Leigh Fermor, Patrick Michael “Paddy”, born 11-02-1915 in London, the son of Sir Lewis Leigh Fermor, a distinguished geologist, and Muriel Aeyleen, daughter of Charles Taafe Ambler. Shortly after his birth, his mother and sister left to join his father in India, leaving the infant Patrick in England with a family in Northamptonshire. He did not meet his family in person until he was four years old. As a child, Leigh Fermor had problems with academic structure and limitations. As a result, he was sent to a school for “difficult children”. He was later expelled from The King’s School, Canterbury, when he was caught holding hands with a greengrocer’s daughter.
His last report from The King’s School noted that the young Leigh Fermor was “a dangerous mixture of sophistication and recklessness.” He continued learning by reading texts on Greek, Latin, Shakespeare and History, with the intention of entering the Royal Military College Sandhurst. Gradually he changed his mind, deciding to become an author instead, and in the summer of 1933 relocated to Shepherd Market in London , living with a few friends. Soon, faced with the challenges of an author’s life in London and rapidly draining finances, he set upon leaving for Europe.
At the age of 18, Leigh Fermor decided to walk the length of Europe, from the Hook of Holland to Constantinople. He set off on 08-12-1933, less than a year after Hitler had come to power in Germany, with a few clothes, several letters of introduction, the Oxford Book of English Verse and a volume of Horace’s Odes. He slept in barns and shepherds’ huts, but also was invited by landed gentry and aristocracy into the country houses of Central Europe. He experienced hospitality in many monasteries along the way. Two of his later travel books, A Time of Gifts in 1977 and Between the Woods and the Water in1986, were about this journey. A book on the final part of his journey was unfinished at the time of Leigh Fermor’s death, but was published as The Broken Road: Travels from Bulgaria to Mount Athos in September 2013 by John Murray. The book draws on Leigh Fermor’s diary at the time and on an early draft he wrote in the 1960s.
Leigh Fermor arrived in Constantinople on 01-01-1935, then continued to travel around Greece. In March, he was involved in the campaign of royalist forces in Macedonia against an attempted Republican revolt. In Athens, he met Balasha Cantacuzène , a Romanian Phanariote noblewoman, with whom he fell in love. They shared an old watermill outside the city looking out towards Poros, where she painted and he wrote. They moved on to Baleni, Galati, the Cantacuzene house in Moldavia, where they were living at the outbreak of World War II.
As an officer cadet, Leigh Fermor trained alongside Derek William Douglas Bond, MC . who died old age 86 on 15-10-1986 in Wandsworth and Sir Rupert Iain Kay Moncreiffe , who died age 65 on 27-02-1986 and later joined the Irish Guards. Due to his knowledge of modern Greek, he was commissioned in the General List in August 1940 and became a liaison officer in Albania. He fought in Crete and mainland Greece. During the German occupation, he returned to Crete three times, once by parachute. He was one of a small number of Special Operations Executive (SOE) officers posted to organise the island’s resistance to the occupation. Disguised as a shepherd and nicknamed Michalis or Filedem, he lived for over two years in the mountains. With Captain Bill Stanley Moss as his second in command, Leigh Fermor led the party that in 1944 captured and evacuated the German commander, General Heinrich Kreipe. There is a memorial commemorating Kreipe’s abduction near Archanes in Crete. Captain Bill Moss died only 64 years old on 09-08-1965 in Kingston, Jamaica.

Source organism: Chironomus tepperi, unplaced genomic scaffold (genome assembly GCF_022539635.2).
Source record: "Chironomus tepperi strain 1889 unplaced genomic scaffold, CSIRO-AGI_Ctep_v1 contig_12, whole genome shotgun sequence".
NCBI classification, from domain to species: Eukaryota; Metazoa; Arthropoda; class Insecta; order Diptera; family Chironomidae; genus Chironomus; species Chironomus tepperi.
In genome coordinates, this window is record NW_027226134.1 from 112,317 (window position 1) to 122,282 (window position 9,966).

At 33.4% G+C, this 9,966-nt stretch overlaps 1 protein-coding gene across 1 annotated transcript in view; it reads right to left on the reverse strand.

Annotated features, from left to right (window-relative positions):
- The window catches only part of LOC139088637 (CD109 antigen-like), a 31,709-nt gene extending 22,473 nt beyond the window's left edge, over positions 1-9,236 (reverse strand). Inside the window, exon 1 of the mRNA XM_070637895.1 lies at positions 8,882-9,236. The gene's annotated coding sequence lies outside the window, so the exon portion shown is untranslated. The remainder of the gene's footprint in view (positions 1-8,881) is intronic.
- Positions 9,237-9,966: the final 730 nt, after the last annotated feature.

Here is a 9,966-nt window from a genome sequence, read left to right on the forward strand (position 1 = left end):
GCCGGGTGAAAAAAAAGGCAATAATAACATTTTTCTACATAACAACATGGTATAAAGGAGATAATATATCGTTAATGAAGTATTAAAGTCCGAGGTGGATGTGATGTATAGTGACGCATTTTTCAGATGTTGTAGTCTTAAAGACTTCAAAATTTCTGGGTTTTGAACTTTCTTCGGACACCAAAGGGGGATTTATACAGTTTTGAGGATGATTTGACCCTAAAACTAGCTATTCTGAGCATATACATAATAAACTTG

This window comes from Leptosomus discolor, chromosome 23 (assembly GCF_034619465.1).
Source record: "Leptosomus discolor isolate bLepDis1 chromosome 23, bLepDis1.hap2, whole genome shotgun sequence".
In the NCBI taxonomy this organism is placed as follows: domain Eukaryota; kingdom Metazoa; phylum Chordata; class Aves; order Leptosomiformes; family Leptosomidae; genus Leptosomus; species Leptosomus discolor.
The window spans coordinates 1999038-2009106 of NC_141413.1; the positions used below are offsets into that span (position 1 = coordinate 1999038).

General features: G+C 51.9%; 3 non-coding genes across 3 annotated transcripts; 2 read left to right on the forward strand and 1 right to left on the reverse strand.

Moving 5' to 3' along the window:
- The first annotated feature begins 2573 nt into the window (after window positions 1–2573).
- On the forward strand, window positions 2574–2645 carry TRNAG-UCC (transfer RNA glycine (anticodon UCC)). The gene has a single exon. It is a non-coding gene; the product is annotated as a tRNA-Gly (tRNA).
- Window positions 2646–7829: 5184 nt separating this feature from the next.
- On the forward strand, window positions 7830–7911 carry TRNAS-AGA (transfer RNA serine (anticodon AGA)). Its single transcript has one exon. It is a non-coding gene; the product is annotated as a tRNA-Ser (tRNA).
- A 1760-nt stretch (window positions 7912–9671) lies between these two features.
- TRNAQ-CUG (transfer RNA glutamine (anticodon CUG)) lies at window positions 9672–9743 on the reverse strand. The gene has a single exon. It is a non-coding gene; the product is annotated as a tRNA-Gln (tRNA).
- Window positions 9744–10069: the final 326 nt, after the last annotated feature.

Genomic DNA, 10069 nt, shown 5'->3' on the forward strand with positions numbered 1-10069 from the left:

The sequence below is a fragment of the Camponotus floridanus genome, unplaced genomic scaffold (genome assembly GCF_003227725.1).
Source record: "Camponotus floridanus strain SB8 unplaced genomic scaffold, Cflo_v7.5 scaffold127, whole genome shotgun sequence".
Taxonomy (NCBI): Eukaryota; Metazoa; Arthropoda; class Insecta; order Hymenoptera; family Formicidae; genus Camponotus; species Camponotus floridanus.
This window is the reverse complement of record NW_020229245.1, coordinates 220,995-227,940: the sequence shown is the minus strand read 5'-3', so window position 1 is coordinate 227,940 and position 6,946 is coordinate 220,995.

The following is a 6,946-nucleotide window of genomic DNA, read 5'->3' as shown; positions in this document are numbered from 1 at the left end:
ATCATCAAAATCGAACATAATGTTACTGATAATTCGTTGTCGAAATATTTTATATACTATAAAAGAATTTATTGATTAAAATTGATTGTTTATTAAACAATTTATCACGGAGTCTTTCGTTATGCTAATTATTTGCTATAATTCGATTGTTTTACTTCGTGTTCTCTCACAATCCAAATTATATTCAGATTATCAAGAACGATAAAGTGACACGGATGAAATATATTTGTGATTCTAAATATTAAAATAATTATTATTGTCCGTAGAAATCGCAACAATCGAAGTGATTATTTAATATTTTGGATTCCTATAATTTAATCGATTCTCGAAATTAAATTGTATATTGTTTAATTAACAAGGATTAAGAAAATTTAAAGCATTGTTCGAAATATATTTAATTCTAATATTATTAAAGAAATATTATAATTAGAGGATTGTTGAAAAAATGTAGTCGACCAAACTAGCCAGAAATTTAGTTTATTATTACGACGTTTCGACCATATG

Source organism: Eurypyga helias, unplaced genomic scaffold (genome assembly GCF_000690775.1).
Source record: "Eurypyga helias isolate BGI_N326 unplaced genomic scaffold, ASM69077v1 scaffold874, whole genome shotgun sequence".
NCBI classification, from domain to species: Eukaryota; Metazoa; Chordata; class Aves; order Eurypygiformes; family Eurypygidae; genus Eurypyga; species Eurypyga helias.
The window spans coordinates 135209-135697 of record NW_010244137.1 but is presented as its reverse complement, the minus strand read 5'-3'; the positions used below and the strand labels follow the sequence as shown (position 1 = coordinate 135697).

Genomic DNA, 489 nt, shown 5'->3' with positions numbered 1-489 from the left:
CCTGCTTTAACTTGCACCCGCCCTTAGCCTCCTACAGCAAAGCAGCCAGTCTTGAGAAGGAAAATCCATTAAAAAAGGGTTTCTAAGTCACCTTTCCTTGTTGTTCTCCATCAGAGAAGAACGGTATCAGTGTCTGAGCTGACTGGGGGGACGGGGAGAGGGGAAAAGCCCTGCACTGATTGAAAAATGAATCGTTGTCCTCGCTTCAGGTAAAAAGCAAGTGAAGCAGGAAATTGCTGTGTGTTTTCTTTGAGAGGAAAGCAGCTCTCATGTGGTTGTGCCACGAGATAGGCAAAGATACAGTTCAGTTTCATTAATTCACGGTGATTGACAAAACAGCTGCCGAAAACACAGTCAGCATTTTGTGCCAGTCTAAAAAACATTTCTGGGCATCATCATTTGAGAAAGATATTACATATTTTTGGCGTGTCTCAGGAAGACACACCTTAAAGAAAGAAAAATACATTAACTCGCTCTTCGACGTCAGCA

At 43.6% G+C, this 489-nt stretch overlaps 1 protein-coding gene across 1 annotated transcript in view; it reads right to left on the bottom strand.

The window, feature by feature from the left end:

Patrick Leigh Fermor with Billy Moss in Crete, April 1944, wearing German uniforms. Even after many years together, Leigh Leigh Fermor was married in 1968 to the honourable Joan Eilsabeth Rayner, born Eyres Monsell
, and daughter of Bolton Eyres-Monsell. She accompanied him on many of his travels until her death, after a fall, in Karadamyli in June 2003, aged 91. They had no children. They lived part of the year in their house in an olive grove near Kardamyli in the Mani Peninsula, southern Peloponnese, and part of the year in Gloucestershire.
General Kreipe met his kidnappers one more time in 1970 in a Greek TV show.
Leigh Fermor was noted for his strong physical constitution, even though he smoked 80 to 100 cigarettes a day. Although in his last years he suffered from tunnel vision and wore hearing aids, he remained physically fit up to his death and dined at table on the last evening of his life.
For the last few months of his life Leigh Fermor suffered from a cancerous tumor, and in early June 2011 he underwent a tracheotomy in Greece. As death was close, according to local Greek friends, he expressed a wish to visit England to say good-bye to his friends, and then return to die in Kardamyli, though it is also stated that he actually wished to die in England and be buried next to his wife.
Death and burial ground of Leigh Fermor, Patrick Michael “Paddy”.
Leigh Fermor died in England, aged 96, on 10-06-2011, the day after his return. His funeral took place at St Peter’s Church, Dumbleton, Gloucestershire on 16-06-2011. A Guard of Honour was provided by serving and former members of the intelligence Corps, and a bugler from the Irish Guards sounded the Last Post and reveille. Leigh Fermor is buried next to his wife Joan Eilsabeth Rayner, born Eyres Monsell, in the churchyard at Saint Peter, Dumbleton.